Stay-at-home orders related to COVID-19 have taken on a different meaning to many touring musical artists. Instead of the typical routine of touring and playing music for large events and gatherings, artists are staying at home.
It has come with a hefty price tag for many.
Sarah Davison, leader of country gospel group High Road, said their team’s financial losses from cancellations just in March and April totaled more than $25,000.
“Our group members work part time as music teachers, photographers and downtown musicians in Nashville,” Davison said. “And every one of those jobs has also been directly cut off because of the outbreak of COVID-19.”
Many Christian music artists were in the midst of preparing for tours and upcoming events, with merchandise orders ready and travel accommodations already booked when cancellations began.
“Every date for March was canceled just within a couple days during the middle week of March,” Davison said. “We now have a trailer loaded with recently ordered [merchandise] for the tours and no tour dates.”
Erskin Anavitarte, independent gospel music artist and speaker, said he is typically on the road 24 days a month, which has now come to a complete stop. However, Anavitarte noted that as an independent artist he has the freedom to pursue various avenues as he feels God calling him, and therefore is accustomed to his income changing throughout the year.
“People from the outside sometimes don’t realize what our lives look like,” Anavitarte said. “There have been multiple months in which the expenses exceed the income that comes in.”
Because of the uncertainty that can come with life as an independent artist, Anavitarte emphasized the importance of saving during the months that income is consistent. Without the usual travel, Anavitarte said he has prioritized his online presence, which he does not have as much time to do while on the road.
He is still ramping up to deliver content – just in different ways. Some ideas include a morning show covering cultural topics and the gospel, online live music shows and new music releases.
Davison also said she is grateful for the technology to continue sharing the gospel through music with online platforms, but it is not without its challenges.
“Right now, it’s impossible except through social media, to really have a personal connection with folks, and that’s definitely a challenge in our field,” Davison said. “Our live concerts are centered around personal experience, like any other artist that is in Christian music, and so that is directly affecting how we function.”
John Martin Keith, recording artist and guest worship leader, said he has found some new opportunities due to the change of pace brought on by COVID-19.
Keith earns income from composing music for commercials, TV and movies, in addition to touring as an artist and leading worship for events. The need for those pieces has actually increased in the recent weeks, giving opportunities for income even in the midst of event cancellations, Keith said.
“That’s where God has allowed me to be at the moment, and so I’m very grateful for that,” Keith said. “This is a great time to be writing music, and coming up with new ideas. It’s a good time, if you’ve got the time, to be learning something new.”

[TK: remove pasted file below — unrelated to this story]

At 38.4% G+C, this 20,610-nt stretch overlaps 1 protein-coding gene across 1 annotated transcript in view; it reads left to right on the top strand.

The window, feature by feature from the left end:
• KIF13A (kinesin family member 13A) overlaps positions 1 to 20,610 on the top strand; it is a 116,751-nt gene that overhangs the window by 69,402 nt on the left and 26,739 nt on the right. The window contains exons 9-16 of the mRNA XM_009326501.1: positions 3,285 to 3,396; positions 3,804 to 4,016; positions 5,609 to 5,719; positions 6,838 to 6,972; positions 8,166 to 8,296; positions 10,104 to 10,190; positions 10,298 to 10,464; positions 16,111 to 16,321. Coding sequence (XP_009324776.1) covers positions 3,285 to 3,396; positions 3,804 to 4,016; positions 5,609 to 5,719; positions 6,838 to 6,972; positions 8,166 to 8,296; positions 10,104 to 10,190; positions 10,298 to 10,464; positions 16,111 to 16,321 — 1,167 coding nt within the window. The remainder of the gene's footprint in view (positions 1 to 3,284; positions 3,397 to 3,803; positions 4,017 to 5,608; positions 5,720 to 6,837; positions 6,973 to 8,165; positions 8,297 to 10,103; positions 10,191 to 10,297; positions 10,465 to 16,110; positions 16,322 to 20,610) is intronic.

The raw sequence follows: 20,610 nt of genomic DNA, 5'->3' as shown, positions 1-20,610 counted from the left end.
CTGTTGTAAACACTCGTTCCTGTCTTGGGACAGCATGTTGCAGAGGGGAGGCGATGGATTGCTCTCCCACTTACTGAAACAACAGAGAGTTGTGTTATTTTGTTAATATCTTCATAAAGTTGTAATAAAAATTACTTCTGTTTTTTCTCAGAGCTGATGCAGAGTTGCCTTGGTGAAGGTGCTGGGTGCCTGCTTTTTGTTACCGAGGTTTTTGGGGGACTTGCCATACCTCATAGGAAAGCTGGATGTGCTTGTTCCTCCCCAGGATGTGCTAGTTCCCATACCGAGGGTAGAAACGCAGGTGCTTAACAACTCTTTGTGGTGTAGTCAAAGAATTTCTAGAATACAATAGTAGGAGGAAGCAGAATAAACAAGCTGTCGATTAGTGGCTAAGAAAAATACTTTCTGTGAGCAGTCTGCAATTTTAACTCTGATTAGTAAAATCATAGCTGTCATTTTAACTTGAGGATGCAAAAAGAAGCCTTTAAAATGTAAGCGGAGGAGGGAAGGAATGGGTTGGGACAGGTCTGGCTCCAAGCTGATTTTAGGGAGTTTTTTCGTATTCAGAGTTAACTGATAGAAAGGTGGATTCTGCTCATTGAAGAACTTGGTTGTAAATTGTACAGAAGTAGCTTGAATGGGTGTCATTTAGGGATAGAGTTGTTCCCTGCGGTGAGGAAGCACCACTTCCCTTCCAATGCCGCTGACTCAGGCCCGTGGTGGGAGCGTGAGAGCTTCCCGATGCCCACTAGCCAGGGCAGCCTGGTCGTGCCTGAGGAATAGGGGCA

Like Anavitarte, Keith’s reach as an artist extends beyond recordings to other avenues like live videos and podcasts. His podcast “YOU CAN Make a Living in The Music Industry,” has been a major focus for him in recent weeks, Keith said.
“Even though we’re in this odd place where sort of everything’s shut down, that podcast is out there and is encouraging people,” he said.
But, Davison noted, as the pandemic continues, it can be difficult for artists to trust God on the timing of when they will return to normal touring and performing schedules.
“There are so many unknowns right now,” Davison said. “When will I get to do music again? When is the next date going to be?
“When it comes to times like these, we really have to live out the words we have been singing about for so long, and it hits home,” Davison continued. “The next time I get on a platform to share music and Jesus I will probably cry thankful tears of joy, because of how wonderful it will feel to finally get to do it again.”
Anavitarte said he is motivated to continue focusing on getting the gospel to those who desperately need to hear it.
“I just follow Jesus, and I just serve Him,” he said. “I just want to tell people about Jesus, and it doesn’t matter whether I do that from here, or I’m traveling around the world. That’s gonna happen.
“I’m concerned about business,” Anavitarte said, “but I’m more concerned about the ministry.”
Anavitarte said he believes the interruption to normal life brought by the COVID-19 pandemic could be God’s way of bringing individuals closer to Himself.
“There’s a comfort zone that we all like to live in,” he said. “When that gets interrupted it is jarring for us, but we learn to find God in the midst of all of those transitions.”
And for artists, it could mean new sources of creativity. Disruptions can bring about “some of the greatest things that God has in store for us,” he said. “I’m praying that for myself and for others.”
(EDITOR’S NOTE – Tess Schoonhoven is a Baptist Press staff writer.)